Following this is a startling moment of truth in this destructive relationship is when Andrew gives up Fletcher as an abuser to students. This initially was a reluctant admission for the character. At first when asked whether or not Fletcher physically and mentally harmed his students (Despite everyone knowing the truth) Andrew responded “No”. He even was a but upset with his father for taking it this far. This is interesting because this proves that Andrew knew and appreciated Fletcher’s method to some extent, because it pushed him to be better… but He eventually gave him up. He did so because now He was expelled from school, and Fletcher was the catalyst for stripping away the one thing Andrew set out to achieve for his career. So he did. Fletcher indirectly was the father figure Andrew needed for his career. Pitting two characters who are extremely similar and extremely opposite, against one another is a battle of strength, tenacity, witt, and intellect – Especially when one is out to mentally oppress the other. But bother are out to achieve greatness in their own right.


A piece of the energy of this film has much to do with the movement of camera, Space, and action within in the frame. These components seem to flow together seamlessly to create electrifying moments of intensity, sewn with pensive moments of stillness and Silence. Damien Chazelle (Director) and Tom Cross (Editor), crafted this film through pace and rhythm. There is a moment when Andrew and Nicole are at a pizza place talking. There is a moment between them when Andrew responds to her insensitively… this moment heightened by the lingering silence in from a wide, to two reactions cutting back and forth between the two of them. But these shots lingering a few seconds longer than usual and it makes the awkwardness of their first date (and personalities) shine through perfectly. It also foreshadows, the future friction of their relationship. Another moment is when Andrew forgets his drum sticks at the car rental facility. This moments is told specifically through rough jump cuts and inserts. Simple, but VERY effective in the moment. The same applies to the film’s climax at the JVC… when Andrew finally comes into his own and decides to let go to become one of the greats.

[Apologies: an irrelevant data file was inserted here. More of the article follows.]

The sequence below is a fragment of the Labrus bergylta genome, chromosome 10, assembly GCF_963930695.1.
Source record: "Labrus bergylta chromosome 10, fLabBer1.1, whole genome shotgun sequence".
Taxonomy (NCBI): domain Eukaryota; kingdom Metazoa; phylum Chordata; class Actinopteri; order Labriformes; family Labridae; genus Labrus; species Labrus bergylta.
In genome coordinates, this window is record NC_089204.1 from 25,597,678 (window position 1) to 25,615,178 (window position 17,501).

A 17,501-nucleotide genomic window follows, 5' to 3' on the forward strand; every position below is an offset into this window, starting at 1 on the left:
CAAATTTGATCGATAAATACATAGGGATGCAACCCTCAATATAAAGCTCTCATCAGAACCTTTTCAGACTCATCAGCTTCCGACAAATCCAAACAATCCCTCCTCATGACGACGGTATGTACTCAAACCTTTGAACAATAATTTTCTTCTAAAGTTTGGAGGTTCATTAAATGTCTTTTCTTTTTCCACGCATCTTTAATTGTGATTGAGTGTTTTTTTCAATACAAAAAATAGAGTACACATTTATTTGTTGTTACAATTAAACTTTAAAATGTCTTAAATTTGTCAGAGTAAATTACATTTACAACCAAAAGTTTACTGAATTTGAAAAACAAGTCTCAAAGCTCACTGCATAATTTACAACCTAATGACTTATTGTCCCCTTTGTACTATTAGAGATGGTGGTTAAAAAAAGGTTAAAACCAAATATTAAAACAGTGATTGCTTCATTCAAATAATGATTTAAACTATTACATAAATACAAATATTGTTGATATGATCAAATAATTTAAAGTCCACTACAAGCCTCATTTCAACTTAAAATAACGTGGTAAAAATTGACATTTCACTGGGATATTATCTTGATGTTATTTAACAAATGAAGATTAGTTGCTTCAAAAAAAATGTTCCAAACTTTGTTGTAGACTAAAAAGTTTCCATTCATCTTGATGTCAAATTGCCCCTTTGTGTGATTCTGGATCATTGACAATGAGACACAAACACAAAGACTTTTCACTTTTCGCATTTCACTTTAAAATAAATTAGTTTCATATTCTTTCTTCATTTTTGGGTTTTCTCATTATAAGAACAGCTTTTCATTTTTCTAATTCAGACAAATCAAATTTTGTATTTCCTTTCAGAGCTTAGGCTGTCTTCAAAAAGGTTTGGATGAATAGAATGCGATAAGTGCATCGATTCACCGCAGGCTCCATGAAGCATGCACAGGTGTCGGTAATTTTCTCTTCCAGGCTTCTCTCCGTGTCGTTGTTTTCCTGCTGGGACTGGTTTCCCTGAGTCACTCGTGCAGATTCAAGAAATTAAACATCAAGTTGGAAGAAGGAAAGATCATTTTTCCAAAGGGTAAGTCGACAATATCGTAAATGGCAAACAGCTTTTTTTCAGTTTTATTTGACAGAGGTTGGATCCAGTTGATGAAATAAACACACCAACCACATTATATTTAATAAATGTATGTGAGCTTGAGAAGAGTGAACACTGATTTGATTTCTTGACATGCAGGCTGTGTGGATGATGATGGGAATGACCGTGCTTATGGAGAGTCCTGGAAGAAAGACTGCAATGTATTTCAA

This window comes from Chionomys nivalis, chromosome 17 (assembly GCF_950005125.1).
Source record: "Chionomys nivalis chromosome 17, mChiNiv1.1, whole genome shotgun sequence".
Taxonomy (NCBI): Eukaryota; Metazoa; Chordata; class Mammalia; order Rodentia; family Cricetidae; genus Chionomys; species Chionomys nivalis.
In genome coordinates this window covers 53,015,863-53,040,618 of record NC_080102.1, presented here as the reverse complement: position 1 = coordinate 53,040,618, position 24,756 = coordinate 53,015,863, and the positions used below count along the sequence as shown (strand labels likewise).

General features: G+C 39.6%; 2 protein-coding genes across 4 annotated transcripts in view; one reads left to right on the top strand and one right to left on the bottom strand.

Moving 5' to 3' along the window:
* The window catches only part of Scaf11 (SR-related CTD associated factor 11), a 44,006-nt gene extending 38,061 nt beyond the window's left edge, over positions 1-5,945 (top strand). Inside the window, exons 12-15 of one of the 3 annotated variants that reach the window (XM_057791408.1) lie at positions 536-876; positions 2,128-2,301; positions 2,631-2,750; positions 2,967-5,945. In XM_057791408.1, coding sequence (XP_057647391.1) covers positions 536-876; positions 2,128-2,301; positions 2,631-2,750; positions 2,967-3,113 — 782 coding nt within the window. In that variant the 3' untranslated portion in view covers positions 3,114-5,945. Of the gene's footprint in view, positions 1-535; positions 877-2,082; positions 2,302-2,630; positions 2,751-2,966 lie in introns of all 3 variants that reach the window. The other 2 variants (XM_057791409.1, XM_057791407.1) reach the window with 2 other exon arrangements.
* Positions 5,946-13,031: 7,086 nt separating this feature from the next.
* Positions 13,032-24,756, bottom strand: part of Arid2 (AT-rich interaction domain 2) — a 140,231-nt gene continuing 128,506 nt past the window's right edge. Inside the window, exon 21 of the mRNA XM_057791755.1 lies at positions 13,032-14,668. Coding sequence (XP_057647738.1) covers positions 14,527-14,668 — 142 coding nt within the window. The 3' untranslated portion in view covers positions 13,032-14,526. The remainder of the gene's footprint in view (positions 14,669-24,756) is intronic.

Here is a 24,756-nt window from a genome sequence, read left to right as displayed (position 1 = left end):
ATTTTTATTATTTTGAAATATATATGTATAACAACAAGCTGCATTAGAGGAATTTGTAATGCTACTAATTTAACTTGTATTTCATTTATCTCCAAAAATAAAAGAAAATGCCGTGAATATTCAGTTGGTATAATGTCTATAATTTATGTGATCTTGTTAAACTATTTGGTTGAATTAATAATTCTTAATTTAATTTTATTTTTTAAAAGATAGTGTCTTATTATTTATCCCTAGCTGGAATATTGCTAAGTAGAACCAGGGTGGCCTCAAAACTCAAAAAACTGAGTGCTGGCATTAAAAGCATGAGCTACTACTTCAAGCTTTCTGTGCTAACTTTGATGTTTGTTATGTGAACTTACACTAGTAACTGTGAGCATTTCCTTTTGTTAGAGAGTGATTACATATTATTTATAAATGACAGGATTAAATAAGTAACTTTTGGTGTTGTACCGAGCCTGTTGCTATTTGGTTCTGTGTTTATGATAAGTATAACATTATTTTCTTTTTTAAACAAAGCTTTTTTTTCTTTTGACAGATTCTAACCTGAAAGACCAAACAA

This film struck close to heart for me. Not only was it a thrilling piece of psychological cinema… but I saw myself standing firmly in Andrew’s shoes. For me, Fletcher is my conscience, and Andrew is me in the physical world. Andrew’s father is mine, Our trips to the Theaters are ours. The shame that I still longed to to take those trips was once mine. The breakup with his girlfriend Nicole was many of my past relationships. His desire, his crave, his drive, his thirst, his ambition to be ONE of the greats… continues to be mine.

If you ever want to know a little bit about my dedication to my craft... If you want to know how and why most of my past relationships ended… If you want to see a physical representation of what my dedication to my craft looks like... then go see “WHIPLASH”. You won’t be disappointed.